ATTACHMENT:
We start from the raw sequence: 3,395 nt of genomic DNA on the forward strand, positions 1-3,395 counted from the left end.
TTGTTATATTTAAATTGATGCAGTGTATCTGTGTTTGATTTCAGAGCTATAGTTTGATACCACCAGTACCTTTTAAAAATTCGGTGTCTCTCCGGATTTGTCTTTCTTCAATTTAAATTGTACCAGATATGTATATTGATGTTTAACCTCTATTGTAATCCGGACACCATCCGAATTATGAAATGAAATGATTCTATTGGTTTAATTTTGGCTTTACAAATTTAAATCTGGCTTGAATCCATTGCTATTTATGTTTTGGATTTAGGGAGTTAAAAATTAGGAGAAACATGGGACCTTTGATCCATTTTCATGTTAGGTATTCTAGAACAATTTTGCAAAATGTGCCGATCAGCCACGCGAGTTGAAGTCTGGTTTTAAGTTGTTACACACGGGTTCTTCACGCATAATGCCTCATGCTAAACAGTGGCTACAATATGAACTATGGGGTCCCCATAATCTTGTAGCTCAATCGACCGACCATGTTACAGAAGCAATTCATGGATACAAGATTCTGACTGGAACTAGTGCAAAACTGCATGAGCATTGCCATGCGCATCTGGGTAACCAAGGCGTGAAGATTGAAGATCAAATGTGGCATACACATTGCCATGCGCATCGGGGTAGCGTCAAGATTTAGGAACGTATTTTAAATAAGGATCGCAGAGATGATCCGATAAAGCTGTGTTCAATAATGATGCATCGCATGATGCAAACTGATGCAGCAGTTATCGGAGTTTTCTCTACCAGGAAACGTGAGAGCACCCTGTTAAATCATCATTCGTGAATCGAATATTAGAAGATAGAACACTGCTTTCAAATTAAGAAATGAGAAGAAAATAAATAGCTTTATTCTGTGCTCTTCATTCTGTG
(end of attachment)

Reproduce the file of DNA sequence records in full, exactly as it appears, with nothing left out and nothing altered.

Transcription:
We start from the raw sequence: 3,395 nt of genomic DNA on the forward strand, positions 1-3,395 counted from the left end.
TTGTTATATTTAAATTGATGCAGTGTATCTGTGTTTGATTTCAGAGCTATAGTTTGATACCACCAGTACCTTTTAAAAATTCGGTGTCTCTCCGGATTTGTCTTTCTTCAATTTAAATTGTACCAGATATGTATATTGATGTTTAACCTCTATTGTAATCCGGACACCATCCGAATTATGAAATGAAATGATTCTATTGGTTTAATTTTGGCTTTACAAATTTAAATCTGGCTTGAATCCATTGCTATTTATGTTTTGGATTTAGGGAGTTAAAAATTAGGAGAAACATGGGACCTTTGATCCATTTTCATGTTAGGTATTCTAGAACAATTTTGCAAAATGTGCCGATCAGCCACGCGAGTTGAAGTCTGGTTTTAAGTTGTTACACACGGGTTCTTCACGCATAATGCCTCATGCTAAACAGTGGCTACAATATGAACTATGGGGTCCCCATAATCTTGTAGCTCAATCGACCGACCATGTTACAGAAGCAATTCATGGATACAAGATTCTGACTGGAACTAGTGCAAAACTGCATGAGCATTGCCATGCGCATCTGGGTAACCAAGGCGTGAAGATTGAAGATCAAATGTGGCATACACATTGCCATGCGCATCGGGGTAGCGTCAAGATTTAGGAACGTATTTTAAATAAGGATCGCAGAGATGATCCGATAAAGCTGTGTTCAATAATGATGCATCGCATGATGCAAACTGATGCAGCAGTTATCGGAGTTTTCTCTACCAGGAAACGTGAGAGCACCCTGTTAAATCATCATTCGTGAATCGAATATTAGAAGATAGAACACTGCTTTCAAATTAAGAAATGAGAAGAAAATAAATAGCTTTATTCTGTGCTCTTCATTCTGTG